The Key To Options Trading, From Bollinger Himself

October 16, 2013

"Always be in a position to trade another day."

Those were some words of advice John Bollinger gave Income Trader's Amber Hestla as they sat at a dinner table at Ted's Montana Grill in Denver two weeks ago.

"John, like Amber, has made a career out of trading options. It was his initial work with options back in the '80s that led him to develop the Bollinger Bands®, a technical indicator used by analysts the world over to identify when an asset may be overbought or oversold."

Given his contributions to the profession and his accomplishments as a trader, it's safe to say John has had considerable success navigating the options market. So when Amber asked him what the key to that success has been, she wasn't surprised to hear his answer:

"Always be in a position to trade another day."

As any good trader or investor knows, you should always have capital preservation in mind when taking a position -- especially when it comes to options.

According to our research, nearly 80% of people who buy options lose money in the process. With those kinds of statistics, it's not hard to see how some options traders can turn a large fortune into a small one in no time flat.

But just because the odds are against you, that doesn't mean you can't safely make money in the options trade...

Since Amber launched her premium newsletter, Income Trader, earlier this year, all 25 of her closed trades have been profitable, giving her (and her subscribers) an average gain of 8.6% every 48 days.

What's been the key to her success?

For one, Amber insists on selling options, not buying them. Since 80% of options buyers are losers, then 80% of options sellers must be winners. By limiting herself to selling puts, she is significantly stacking the odds in her favor.

But Amber also has another defense mechanism, and it's similar to one that Bollinger has used throughout his entire 40-year investing career. As he went on tell to her at their dinner together, "I only take trades that offer a high margin of safety."

If you have ever read anything published by Amber, you've likely heard that phrase before. That's because she puts safety at the forefront of every one of her recommendations. In fact, for her to even consider taking a position it has to have a margin of safety of at least 70%...

For a put seller like Amber, that means only selling options with at least a 70% chance of expiring worthless (when a put expires worthless, the seller gets to keep the premium they collected from selling the option as pure profit).

That's why she only sells puts on stocks she thinks are undervalued. The more undervalued the stock is, the less likely shares are to descend below her recommended strike price -- the price the stock has to fall to until the put option is no longer profitable.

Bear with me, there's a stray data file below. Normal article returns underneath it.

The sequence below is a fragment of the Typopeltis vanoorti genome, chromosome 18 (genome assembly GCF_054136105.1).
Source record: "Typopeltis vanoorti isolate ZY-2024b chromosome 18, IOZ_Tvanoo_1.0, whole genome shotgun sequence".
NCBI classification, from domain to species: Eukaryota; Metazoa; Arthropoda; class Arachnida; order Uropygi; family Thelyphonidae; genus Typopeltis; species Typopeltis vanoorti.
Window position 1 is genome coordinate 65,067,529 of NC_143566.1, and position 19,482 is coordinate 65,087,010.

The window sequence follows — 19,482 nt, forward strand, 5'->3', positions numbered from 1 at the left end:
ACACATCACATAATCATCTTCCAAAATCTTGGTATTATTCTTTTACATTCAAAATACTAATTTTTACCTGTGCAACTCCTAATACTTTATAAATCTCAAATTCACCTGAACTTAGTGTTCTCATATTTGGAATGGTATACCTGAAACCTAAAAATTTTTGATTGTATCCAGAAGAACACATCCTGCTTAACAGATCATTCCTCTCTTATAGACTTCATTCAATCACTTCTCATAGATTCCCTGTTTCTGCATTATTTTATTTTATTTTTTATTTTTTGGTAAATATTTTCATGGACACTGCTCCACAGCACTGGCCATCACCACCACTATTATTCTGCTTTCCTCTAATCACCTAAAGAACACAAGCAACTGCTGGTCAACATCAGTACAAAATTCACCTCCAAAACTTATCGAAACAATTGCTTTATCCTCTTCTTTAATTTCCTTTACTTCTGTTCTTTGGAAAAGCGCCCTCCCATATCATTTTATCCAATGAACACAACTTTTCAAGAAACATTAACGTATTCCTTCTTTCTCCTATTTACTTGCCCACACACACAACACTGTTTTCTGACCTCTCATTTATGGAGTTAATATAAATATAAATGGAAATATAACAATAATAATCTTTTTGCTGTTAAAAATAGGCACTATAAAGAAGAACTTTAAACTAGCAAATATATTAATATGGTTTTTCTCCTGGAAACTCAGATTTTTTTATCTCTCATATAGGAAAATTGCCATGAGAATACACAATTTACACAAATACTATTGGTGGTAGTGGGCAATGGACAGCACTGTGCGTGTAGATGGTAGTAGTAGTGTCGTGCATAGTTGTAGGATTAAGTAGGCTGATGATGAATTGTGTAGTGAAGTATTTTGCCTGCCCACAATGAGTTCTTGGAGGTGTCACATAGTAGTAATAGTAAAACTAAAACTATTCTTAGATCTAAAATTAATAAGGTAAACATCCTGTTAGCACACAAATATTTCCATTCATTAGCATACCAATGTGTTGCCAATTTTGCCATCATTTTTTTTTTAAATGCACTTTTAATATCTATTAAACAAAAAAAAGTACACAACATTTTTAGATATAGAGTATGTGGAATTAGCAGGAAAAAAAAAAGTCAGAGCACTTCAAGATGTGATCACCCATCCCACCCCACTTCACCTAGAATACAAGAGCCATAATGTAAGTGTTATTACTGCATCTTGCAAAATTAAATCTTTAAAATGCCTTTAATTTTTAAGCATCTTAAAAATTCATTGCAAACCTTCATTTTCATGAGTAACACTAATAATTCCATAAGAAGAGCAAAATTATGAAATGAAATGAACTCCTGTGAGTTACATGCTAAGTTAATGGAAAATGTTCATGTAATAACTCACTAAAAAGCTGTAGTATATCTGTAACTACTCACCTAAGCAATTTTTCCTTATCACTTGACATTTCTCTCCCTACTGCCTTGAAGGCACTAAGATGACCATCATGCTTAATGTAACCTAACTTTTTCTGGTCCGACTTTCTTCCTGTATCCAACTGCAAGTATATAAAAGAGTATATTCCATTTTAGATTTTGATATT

Let me show you an example...

In July, Amber recommended selling puts on Humana (NYSE: HUM), the nation's second-largest provider of Medicare benefits in the United States.

At the time, the stock was trading at $83 a share. But Amber thought the company's fundamentals supported a higher price point. As she told her readers:

Right now, (Humana's) price-to-earnings (P/E) ratio of 9.7 is well below the insurance industry average of 14.1.

And in addition to the low P/E ratio, HUM has historically enjoyed a better-than-average return on equity and less debt as a percentage of equity than its competitors. These ratios indicate that HUM is a well-managed company that should be able to navigate upcoming changes in the industry.

If the most pessimistic analyst is correct, HUM is still a buy. The average P/E ratio over the past seven years for insurance stocks is 12.2. Using that ratio and the lowest EPS estimate of $7.85 for 2014, HUM should be worth at least $95.      

In other words, at $83 a share, Amber thought the company was undervalued by 10.7%. As a result, she told her Income Trader subscribers to sell August puts on Humana with a $75 strike. Given the company's strong fundamentals and discounted valuation, Amber estimated there was an 83% chance that the price of the stock would not trade below $75 by Aug. 16 -- the day the option expired -- meaning the put would expire worthless.

Her assessment was spot-on. In the two months the trade was open, Humana gained 10.3% -- closing at $91 a share Aug. 16. As a result, Amber got to keep the $95 in "Instant Income" she collected from selling the puts as a 100% profit.

But even if the stock had fallen below the strike price and Amber would have had to buy the shares... she would only have to purchase them for $75 -- $20 below what she thought they were worth.

That's the benefit of selling puts on stocks that you think are undervalued. Even if the price of the underlying stock falls below the strike price and you have to buy the stock, you're simply buying shares of a great company that you already think is trading at a discounted valuation.

In our opinion, this conservative approach is the key to being a successful options trader. By limiting your trades to those with only the highest margin of safety, you're able to take advantage of the lucrative nature of the options market, while also reducing most of the risk.

Of course, restricting yourself to high-probability positions means you could miss out on big gains in other riskier corners of the market. But for Amber, that's not a problem. After all, her goal with Income Trader is to generate safe, reliable income. While that means she may miss out some trades with "10-bagger" potential, at least she's comfortable knowing she'll be around to trade another day.

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